• I did not know that introducing GMO was called the green revolution. That’s very interesting.
  • Okay, so what I’ve gotten so far is that if we produce GMO food in maximum yields, we produce fewer varieties of breeds – which gives us a risk of putting us in food shortages in the future.
  • This infographic is such a potent way of showing the decline of these crops.

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  • It’s also really interesting that local farmers have put themselves in debt in trying to keep up with the new agricultural demands. That addict simile is a little lost on me, though – “they are like addicts, hooked on a habit they can ill afford in either economic and ecological terms”.
  • Stalin deemed a Russian botanist’s efforts to conserve many species of seeds as “bourgeois science” and put him in a concentration camp???
  • Bourgeois = conformist, conventional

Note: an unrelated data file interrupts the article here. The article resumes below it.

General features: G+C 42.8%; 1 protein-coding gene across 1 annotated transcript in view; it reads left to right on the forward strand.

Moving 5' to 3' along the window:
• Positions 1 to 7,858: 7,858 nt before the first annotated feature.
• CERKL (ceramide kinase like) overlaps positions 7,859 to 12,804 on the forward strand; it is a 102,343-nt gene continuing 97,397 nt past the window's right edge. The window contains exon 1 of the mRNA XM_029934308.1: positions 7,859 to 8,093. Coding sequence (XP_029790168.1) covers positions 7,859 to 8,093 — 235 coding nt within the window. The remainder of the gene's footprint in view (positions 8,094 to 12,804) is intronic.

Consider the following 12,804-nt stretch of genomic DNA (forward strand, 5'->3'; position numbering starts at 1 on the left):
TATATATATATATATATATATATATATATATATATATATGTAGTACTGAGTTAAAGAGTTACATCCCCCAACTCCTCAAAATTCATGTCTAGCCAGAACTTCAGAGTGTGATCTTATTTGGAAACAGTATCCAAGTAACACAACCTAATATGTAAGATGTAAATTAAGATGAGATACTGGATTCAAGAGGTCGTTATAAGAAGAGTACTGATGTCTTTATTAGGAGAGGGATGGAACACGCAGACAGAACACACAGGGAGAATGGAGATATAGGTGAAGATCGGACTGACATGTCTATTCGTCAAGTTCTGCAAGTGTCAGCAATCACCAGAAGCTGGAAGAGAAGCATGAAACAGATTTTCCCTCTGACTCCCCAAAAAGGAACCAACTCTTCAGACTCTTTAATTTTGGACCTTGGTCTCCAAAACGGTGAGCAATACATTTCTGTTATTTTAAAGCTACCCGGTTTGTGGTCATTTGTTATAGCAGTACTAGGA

• Also, Hitler hoped to one day control the world’s food supply. Jesus.
  • “doomsday vault” – I get that this a serious topic that could help so many people, but I feel like he does not need to use these sensationalist phrases to make his point
  • I love how he draws attention to how smart farmers are and how intricate their work is – I feel like farmers are seriously underappreciated.
  • “Contextualise it” – a farmer explains why he isn’t completely against science. I LOVE this. It allows a middle ground between the two sides of the argument.
  • I really like that the author gave this face by speaking to a family who has been affected by this. When people attach real characters with names and experiences to problems, I definitely think they pay more attention – the problem is less abstract that way. I think Siebert made a good call by leaving it to the end, as that would be what the reader is left thinking with, not a pile of statistics.
  • I really appreciate the continuous photos of a variety of species of animals and seeds. It’s like constantly (subtly) making your point.